While Diamond’s plea for sustainability remains utterly relevant, this gives us new insights about the flexibility of people to deal with changing environmental conditions,” says archaeobotanist Welmoed Out from Moesgaard Museum, who has been responsible for the analysis of the phytoliths from Easter Island.


Header Image – Pigment pit – Image Credit : Hans-Rudolf Bork

Download the HeritageDaily mobile application on iOS and Android

More on this topic


Roman Villa of Tiberius and the Cave of Imperial Pleasure

The Villa of Tiberius is a ruined Roman villa complex located in the present-day town of Sperlonga, in the province of Latina on the western coast of Italy.

Archaeologists Excavate 1,600-Year-Old Burial Containing Ornate Treasures

Archaeologists excavating a burial ground have discovered a grave containing ornate grave goods from the 5th century AD, a period of instability during the collapse of the Western Roman Empire.

Archaeologists Discover Ancient Settlements Associated With “Polish Pyramids”

Archaeologists conducting a detailed study of the area near the Kujawy megalithic tombs, dubbed the “Polish Pyramids”, have identified the associated settlements of the tomb builders.

Rocky Planet Discovered in Virgo Constellation Could Change Search For Life in Universe

A newly discovered planet could be our best chance yet of studying rocky planet atmospheres outside the solar system, a new international study involving UNSW Sydney shows.

Sungbo’s Eredo – The “Queen of Sheba’s Embankment”

Sungbo’s Eredo is one of the largest man-made monuments in Africa, consisting of a giant system of ditches and embankments that surrounds the entire ljebu Kingdom in the rain forests of south-western Nigeria.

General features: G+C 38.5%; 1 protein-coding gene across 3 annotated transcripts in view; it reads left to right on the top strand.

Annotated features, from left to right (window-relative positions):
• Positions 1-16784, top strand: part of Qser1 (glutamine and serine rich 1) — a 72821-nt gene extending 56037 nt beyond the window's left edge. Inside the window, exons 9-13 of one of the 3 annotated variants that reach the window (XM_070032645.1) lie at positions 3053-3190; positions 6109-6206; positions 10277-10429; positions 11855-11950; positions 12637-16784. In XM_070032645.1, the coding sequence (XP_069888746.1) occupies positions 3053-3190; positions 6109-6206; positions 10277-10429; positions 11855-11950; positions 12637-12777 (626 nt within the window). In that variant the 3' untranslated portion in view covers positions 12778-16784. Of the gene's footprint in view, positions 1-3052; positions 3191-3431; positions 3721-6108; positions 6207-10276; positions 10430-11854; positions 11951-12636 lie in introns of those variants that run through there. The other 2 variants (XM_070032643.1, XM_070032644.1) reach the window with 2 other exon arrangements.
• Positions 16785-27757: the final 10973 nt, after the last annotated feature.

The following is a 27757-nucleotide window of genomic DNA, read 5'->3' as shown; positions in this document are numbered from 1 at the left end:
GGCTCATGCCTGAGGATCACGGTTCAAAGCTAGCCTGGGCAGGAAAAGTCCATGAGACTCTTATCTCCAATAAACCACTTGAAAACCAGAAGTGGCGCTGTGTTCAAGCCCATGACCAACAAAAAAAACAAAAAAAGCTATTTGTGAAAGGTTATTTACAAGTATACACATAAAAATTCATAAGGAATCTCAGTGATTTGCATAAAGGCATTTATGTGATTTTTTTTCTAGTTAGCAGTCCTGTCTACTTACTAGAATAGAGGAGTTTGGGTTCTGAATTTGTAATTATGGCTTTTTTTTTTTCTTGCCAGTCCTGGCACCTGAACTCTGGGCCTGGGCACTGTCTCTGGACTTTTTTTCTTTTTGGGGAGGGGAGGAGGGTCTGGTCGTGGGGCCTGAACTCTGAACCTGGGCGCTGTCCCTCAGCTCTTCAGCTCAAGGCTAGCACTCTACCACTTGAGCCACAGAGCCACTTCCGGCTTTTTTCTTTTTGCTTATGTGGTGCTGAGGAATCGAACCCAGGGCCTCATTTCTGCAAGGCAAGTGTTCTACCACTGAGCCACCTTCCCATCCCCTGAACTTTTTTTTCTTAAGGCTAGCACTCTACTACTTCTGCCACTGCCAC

Woolly Mammoths May Have Shared the Landscape With First Humans in New England

Woolly mammoths may have walked the landscape at the same time as the earliest humans in what is now New England, according to a Dartmouth study published in Boreas.

Prehistoric killing machine exposed

Judging by its massive, bone-crushing teeth, gigantic skull and powerful jaw, there is no doubt that the Anteosaurus, a premammalian reptile that roamed the African continent 265 to 260 million years ago - during a period known as the middle Permian - was a ferocious carnivore.

Noushabad – The Hidden Underground City

Noushabed, also called Oeei or Ouyim is an ancient subterranean city, built beneath the small town of Nushabad in present-day Iran.

Popular stories

Noushabad – The Hidden Underground City

Noushabed, also called Oeei or Ouyim is an ancient subterranean city, built beneath the small town of Nushabad in present-day Iran.

Ani – The Abandoned Medieval City

Ani is a ruined medieval city, and the former capital of the Bagratid Armenian kingdom, located in the Eastern Anatolia region of the Kars province in present-day Turkey.

Interactive Map of Earth’s Asteroid and Meteor Impact Craters

Across the history of our planet, around 190 terrestrial impact craters have been identified that still survive the Earth’s geological processes, with the most recent event occurring in 1947 at the Sikhote-Alin Mountains of south-eastern Russia.

The Sunken Town of Pavlopetri

Pavlopetri, also called Paulopetri, is a submerged ancient town, located between the islet of Pavlopetri and the Pounta coast of Laconia, on the Peloponnese peninsula in southern Greece.